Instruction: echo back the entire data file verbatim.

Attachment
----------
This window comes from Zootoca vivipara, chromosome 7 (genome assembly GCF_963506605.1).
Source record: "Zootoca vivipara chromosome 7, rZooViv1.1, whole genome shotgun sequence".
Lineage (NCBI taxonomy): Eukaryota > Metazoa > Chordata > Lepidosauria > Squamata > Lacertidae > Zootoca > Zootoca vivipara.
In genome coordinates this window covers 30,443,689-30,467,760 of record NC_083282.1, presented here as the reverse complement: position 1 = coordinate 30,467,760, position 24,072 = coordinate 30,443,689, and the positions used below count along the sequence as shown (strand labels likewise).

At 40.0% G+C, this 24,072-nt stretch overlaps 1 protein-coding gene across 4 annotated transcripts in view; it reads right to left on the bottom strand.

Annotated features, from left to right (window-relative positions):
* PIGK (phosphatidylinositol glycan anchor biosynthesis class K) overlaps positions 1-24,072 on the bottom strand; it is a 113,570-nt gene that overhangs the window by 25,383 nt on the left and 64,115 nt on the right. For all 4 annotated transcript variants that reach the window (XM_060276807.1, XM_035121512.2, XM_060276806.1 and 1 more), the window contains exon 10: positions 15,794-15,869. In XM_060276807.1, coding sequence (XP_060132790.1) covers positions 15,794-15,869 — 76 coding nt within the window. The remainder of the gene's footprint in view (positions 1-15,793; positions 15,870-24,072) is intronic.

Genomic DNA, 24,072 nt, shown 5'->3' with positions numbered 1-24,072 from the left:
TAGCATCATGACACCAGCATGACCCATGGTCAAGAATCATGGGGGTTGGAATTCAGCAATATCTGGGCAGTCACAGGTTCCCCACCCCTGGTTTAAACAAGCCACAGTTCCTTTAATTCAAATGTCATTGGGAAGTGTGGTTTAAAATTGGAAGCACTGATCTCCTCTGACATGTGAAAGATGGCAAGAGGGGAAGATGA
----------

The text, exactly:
This window comes from Zootoca vivipara, chromosome 7 (genome assembly GCF_963506605.1).
Source record: "Zootoca vivipara chromosome 7, rZooViv1.1, whole genome shotgun sequence".
Lineage (NCBI taxonomy): Eukaryota > Metazoa > Chordata > Lepidosauria > Squamata > Lacertidae > Zootoca > Zootoca vivipara.
In genome coordinates this window covers 30,443,689-30,467,760 of record NC_083282.1, presented here as the reverse complement: position 1 = coordinate 30,467,760, position 24,072 = coordinate 30,443,689, and the positions used below count along the sequence as shown (strand labels likewise).

At 40.0% G+C, this 24,072-nt stretch overlaps 1 protein-coding gene across 4 annotated transcripts in view; it reads right to left on the bottom strand.

Annotated features, from left to right (window-relative positions):
* PIGK (phosphatidylinositol glycan anchor biosynthesis class K) overlaps positions 1-24,072 on the bottom strand; it is a 113,570-nt gene that overhangs the window by 25,383 nt on the left and 64,115 nt on the right. For all 4 annotated transcript variants that reach the window (XM_060276807.1, XM_035121512.2, XM_060276806.1 and 1 more), the window contains exon 10: positions 15,794-15,869. In XM_060276807.1, coding sequence (XP_060132790.1) covers positions 15,794-15,869 — 76 coding nt within the window. The remainder of the gene's footprint in view (positions 1-15,793; positions 15,870-24,072) is intronic.

Genomic DNA, 24,072 nt, shown 5'->3' with positions numbered 1-24,072 from the left:
TAGCATCATGACACCAGCATGACCCATGGTCAAGAATCATGGGGGTTGGAATTCAGCAATATCTGGGCAGTCACAGGTTCCCCACCCCTGGTTTAAACAAGCCACAGTTCCTTTAATTCAAATGTCATTGGGAAGTGTGGTTTAAAATTGGAAGCACTGATCTCCTCTGACATGTGAAAGATGGCAAGAGGGGAAGATGA